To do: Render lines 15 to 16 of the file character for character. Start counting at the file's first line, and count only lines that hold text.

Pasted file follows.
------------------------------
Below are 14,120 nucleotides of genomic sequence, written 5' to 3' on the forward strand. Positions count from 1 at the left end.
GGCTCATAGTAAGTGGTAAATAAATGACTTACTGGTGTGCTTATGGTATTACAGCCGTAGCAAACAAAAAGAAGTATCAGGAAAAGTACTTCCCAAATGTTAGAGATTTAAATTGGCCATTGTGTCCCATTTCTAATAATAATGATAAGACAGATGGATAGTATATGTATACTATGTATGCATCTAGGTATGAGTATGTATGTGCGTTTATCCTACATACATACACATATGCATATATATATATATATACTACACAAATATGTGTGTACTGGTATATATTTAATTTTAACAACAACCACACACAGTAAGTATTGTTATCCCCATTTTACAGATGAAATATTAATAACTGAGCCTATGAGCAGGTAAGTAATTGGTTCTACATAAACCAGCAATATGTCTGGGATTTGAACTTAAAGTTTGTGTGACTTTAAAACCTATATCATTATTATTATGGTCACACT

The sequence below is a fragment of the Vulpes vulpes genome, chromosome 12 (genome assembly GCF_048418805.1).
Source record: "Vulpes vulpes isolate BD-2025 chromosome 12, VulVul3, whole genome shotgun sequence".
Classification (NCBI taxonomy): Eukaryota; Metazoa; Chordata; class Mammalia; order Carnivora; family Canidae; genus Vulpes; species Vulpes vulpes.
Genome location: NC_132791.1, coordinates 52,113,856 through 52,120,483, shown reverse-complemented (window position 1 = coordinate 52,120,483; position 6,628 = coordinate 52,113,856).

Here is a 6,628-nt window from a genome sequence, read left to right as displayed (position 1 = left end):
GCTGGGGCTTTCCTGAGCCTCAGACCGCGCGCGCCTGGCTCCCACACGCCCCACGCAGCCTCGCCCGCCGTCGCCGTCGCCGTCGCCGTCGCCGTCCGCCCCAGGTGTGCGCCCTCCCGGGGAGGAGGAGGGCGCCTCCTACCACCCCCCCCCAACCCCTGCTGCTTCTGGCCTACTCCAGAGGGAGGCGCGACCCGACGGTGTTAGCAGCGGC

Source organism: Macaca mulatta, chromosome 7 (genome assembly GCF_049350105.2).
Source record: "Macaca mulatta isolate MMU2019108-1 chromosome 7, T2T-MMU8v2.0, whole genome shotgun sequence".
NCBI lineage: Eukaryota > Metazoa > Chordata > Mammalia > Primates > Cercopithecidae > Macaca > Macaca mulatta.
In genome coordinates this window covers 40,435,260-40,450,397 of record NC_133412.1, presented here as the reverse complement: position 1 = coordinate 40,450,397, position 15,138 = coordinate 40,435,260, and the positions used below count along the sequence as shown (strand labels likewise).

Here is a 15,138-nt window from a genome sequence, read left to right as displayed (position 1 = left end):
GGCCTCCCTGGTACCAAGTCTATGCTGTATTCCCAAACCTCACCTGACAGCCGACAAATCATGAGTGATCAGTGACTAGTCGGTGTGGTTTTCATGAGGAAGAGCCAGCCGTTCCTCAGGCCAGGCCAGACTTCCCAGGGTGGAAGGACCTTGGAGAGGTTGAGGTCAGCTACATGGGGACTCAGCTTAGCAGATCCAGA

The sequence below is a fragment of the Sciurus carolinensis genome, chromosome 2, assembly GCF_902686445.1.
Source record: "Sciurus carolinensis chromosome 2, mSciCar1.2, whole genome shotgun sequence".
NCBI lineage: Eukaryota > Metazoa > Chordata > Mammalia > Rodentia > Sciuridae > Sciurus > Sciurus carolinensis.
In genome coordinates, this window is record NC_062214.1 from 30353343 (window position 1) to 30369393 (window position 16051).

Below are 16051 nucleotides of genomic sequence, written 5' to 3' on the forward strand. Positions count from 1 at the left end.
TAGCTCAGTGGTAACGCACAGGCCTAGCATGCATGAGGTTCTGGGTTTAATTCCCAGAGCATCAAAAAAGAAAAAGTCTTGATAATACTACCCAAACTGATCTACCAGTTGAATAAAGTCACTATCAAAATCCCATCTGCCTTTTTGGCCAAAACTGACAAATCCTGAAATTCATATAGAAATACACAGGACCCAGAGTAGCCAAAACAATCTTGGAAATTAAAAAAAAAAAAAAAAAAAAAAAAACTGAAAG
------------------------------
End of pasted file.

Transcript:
The sequence below is a fragment of the Sciurus carolinensis genome, chromosome 2, assembly GCF_902686445.1.
Source record: "Sciurus carolinensis chromosome 2, mSciCar1.2, whole genome shotgun sequence".